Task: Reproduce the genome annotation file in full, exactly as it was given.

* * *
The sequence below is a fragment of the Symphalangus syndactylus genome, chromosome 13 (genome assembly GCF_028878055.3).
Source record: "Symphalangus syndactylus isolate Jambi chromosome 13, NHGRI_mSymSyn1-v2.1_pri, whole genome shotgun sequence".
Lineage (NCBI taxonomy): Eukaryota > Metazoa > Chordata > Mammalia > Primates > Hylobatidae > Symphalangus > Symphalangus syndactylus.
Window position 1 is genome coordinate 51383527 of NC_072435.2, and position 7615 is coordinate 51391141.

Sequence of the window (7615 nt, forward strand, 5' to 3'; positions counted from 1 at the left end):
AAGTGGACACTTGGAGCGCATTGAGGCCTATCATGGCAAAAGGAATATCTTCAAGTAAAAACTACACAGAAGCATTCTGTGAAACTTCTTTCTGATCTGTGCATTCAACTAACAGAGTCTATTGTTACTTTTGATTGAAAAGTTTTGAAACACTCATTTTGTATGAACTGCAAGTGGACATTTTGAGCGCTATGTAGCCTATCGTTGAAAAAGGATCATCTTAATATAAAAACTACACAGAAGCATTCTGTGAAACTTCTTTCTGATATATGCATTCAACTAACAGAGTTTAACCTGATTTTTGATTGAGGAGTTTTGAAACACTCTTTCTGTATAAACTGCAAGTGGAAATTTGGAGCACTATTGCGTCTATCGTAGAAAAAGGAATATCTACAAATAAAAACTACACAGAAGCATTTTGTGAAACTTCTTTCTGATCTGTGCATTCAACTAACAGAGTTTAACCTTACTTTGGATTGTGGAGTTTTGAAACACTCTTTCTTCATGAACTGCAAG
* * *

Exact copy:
The sequence below is a fragment of the Symphalangus syndactylus genome, chromosome 13 (genome assembly GCF_028878055.3).
Source record: "Symphalangus syndactylus isolate Jambi chromosome 13, NHGRI_mSymSyn1-v2.1_pri, whole genome shotgun sequence".
Lineage (NCBI taxonomy): Eukaryota > Metazoa > Chordata > Mammalia > Primates > Hylobatidae > Symphalangus > Symphalangus syndactylus.
Window position 1 is genome coordinate 51383527 of NC_072435.2, and position 7615 is coordinate 51391141.

Sequence of the window (7615 nt, forward strand, 5' to 3'; positions counted from 1 at the left end):
AAGTGGACACTTGGAGCGCATTGAGGCCTATCATGGCAAAAGGAATATCTTCAAGTAAAAACTACACAGAAGCATTCTGTGAAACTTCTTTCTGATCTGTGCATTCAACTAACAGAGTCTATTGTTACTTTTGATTGAAAAGTTTTGAAACACTCATTTTGTATGAACTGCAAGTGGACATTTTGAGCGCTATGTAGCCTATCGTTGAAAAAGGATCATCTTAATATAAAAACTACACAGAAGCATTCTGTGAAACTTCTTTCTGATATATGCATTCAACTAACAGAGTTTAACCTGATTTTTGATTGAGGAGTTTTGAAACACTCTTTCTGTATAAACTGCAAGTGGAAATTTGGAGCACTATTGCGTCTATCGTAGAAAAAGGAATATCTACAAATAAAAACTACACAGAAGCATTTTGTGAAACTTCTTTCTGATCTGTGCATTCAACTAACAGAGTTTAACCTTACTTTGGATTGTGGAGTTTTGAAACACTCTTTCTTCATGAACTGCAAG